The Ship - All Hands - Decorations - Remembrance
As the spring of 1943 wore on, and Allied control of the Solomons solidified, Enterprise received the welcome order to return east for repair and refitting. In all likelihood, this meant an extended stay at some state-side shipyard, the prospect of which improved the mood of all on board immediately. On 1 May 1943, she sailed from Espiritu Santo for Pearl Harbor, expecting only a brief call there before departing for the U.S. west coast.
On arrival in Pearl Harbor a week later, however, her orders were modified, much to the crew's dismay. As task forces dissolved and reformed, new air groups had to be trained, and it became Enterprise's duty for the next ten weeks to train them.
In late May, however, came a ceremony that helped offset the frustration brought on by the training regimen. On the morning of the 27th, Fleet Admiral Chester Nimitz boarded Enterprise. Nimitz can be credited with plotting the American strategy at Midway, and guiding the Pacific fleet through the critical first year of the war. As the men in dress whites stood in orderly rows on the flight deck, Nimitz awarded a number of individual decorations.
Then he presented Enterprise and her men with a unit decoration: the first Presidential Unit Citation ever awarded to a carrier.
President Franklin Roosevelt authorized the Citation on February 6, 1942, intending it to be awarded in recognition of outstanding performance by a ship, aircraft or other naval or marine unit, against any armed enemy of the United States. Enterprise and her men were well qualified, to say the least.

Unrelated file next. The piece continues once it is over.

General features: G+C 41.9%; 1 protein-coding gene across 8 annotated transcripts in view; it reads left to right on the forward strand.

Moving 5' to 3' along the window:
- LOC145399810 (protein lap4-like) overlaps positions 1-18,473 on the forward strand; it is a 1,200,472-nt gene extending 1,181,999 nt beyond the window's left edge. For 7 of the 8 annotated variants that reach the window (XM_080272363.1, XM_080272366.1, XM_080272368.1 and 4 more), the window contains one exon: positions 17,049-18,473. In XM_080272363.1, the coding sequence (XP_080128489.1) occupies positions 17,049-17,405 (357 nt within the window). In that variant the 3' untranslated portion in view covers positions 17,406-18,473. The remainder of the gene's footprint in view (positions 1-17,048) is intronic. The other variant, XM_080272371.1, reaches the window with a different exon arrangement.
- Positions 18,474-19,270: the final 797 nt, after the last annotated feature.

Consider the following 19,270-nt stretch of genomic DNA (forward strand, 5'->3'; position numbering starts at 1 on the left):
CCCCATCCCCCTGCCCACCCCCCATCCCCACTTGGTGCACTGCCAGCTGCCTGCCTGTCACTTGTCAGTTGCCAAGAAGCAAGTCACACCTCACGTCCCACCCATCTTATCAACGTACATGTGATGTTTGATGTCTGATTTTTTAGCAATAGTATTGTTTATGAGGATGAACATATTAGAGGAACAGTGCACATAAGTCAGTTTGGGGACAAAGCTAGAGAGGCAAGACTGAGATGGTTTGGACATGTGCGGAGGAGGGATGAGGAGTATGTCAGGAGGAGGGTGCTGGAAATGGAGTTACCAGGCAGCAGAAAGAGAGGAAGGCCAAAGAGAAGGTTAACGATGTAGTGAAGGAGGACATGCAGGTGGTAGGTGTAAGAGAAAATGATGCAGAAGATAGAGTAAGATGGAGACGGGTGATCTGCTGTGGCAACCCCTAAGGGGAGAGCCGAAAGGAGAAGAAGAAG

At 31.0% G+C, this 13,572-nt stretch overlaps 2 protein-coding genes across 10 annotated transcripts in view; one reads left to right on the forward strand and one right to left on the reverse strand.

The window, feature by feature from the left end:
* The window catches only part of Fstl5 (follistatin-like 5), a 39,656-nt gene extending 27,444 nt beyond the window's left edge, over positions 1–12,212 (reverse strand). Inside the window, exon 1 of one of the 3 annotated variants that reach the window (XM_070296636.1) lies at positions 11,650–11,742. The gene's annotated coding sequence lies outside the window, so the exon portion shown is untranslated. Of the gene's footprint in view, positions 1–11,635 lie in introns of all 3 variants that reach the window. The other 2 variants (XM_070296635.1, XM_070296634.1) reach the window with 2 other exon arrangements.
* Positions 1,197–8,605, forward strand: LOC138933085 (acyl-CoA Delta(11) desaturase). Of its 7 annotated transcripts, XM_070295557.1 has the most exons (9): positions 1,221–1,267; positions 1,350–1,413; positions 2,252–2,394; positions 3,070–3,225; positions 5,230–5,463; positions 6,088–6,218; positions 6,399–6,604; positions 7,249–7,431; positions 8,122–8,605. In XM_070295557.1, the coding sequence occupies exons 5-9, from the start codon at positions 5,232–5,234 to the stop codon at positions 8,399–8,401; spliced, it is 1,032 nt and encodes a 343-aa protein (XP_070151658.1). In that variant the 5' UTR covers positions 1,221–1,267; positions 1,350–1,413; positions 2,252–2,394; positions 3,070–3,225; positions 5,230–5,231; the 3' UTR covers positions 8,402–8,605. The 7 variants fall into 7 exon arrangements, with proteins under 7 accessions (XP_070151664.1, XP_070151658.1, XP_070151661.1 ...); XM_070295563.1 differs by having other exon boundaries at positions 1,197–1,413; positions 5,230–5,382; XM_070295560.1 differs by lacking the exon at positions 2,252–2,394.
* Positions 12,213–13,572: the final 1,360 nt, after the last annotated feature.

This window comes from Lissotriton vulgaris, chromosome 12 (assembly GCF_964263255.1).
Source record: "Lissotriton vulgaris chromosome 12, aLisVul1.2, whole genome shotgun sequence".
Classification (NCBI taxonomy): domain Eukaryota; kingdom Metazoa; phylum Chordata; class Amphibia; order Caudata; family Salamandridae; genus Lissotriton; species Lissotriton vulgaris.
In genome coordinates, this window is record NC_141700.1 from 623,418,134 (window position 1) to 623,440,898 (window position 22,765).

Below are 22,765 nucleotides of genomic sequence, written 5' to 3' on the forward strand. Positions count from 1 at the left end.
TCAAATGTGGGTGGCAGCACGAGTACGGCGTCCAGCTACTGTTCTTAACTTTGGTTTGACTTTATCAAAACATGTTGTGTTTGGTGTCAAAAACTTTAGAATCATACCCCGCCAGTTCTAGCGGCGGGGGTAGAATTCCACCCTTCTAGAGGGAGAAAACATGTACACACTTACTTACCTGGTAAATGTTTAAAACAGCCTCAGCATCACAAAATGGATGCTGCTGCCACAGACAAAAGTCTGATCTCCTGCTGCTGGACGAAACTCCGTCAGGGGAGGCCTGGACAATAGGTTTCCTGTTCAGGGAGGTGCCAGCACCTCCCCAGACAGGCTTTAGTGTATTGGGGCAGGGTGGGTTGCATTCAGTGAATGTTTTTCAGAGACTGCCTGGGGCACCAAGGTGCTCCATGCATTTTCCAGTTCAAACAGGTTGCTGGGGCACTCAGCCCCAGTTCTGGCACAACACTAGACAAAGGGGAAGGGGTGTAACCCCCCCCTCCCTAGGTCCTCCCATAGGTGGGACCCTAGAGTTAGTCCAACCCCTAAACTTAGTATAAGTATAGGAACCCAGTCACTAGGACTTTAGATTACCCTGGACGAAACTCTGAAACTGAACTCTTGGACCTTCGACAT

The Citation was presented to Captain Samuel P. Ginder, Enterprise's commanding officer at the time. Ginder later ordered a replica of the Citation painted in six inch high letters on the island for all to enjoy:
For consistently outstanding performance and distinguished achievement during repeated action against enemy Japanese forces in the Pacific war area, December 7, 1941, to November 15, 1942. Participating in nearly every major carrier engagement in the first year of the war, the Enterprise and her air group, exclusive of far-flung destruction of hostile shore installations throughout the battle area, did sink or damage on her own a total of 35 Japanese vessels and shoot down a total of 185 Japanese aircraft. Her aggressive spirit and superb combat efficiency are fitting tribute to the officers and men who so gallantly established her as an ahead bulwark in the defense of the American nation.
Some time later, a bulkhead in the carrier's hangar deck was decorated with the war record for which Enterprise had earned the citation:
PRESIDENTIAL UNIT CITATION
DEC. 7th 1941 NOV. 15th 1942
|ACTION AGAINST JAPAN'S FORCES
|J A P L O S S E S
|GILBERT AND MARSHALL ISLANDS RAID
|WAKE ISLAND RAID
|MARCUS ISLAND RAID
|DOOLITTLE TOKYO RAID
|BATTLE OF MIDWAY
|OCCUPATION OF GUADALCANAL
|BATTLE OF STEWART ISLANDS
|BATTLE OF SANTA CRUZ ISLANDS
|BATTLE OF SOLOMON ISLANDS
|(MINOR ENGAGEMENTS NOT INCLUDED) TOTAL
|* DESTRUCTIONS OF SHORE INSTALLATIONS
|Enterprise Air Group
VB-6 VF-6 VS-6 VT-6 VB-3 VS-5 VT-3
|AIR GROUP TEN
VB-10 VF-10 VS-10 VT-10 VB-20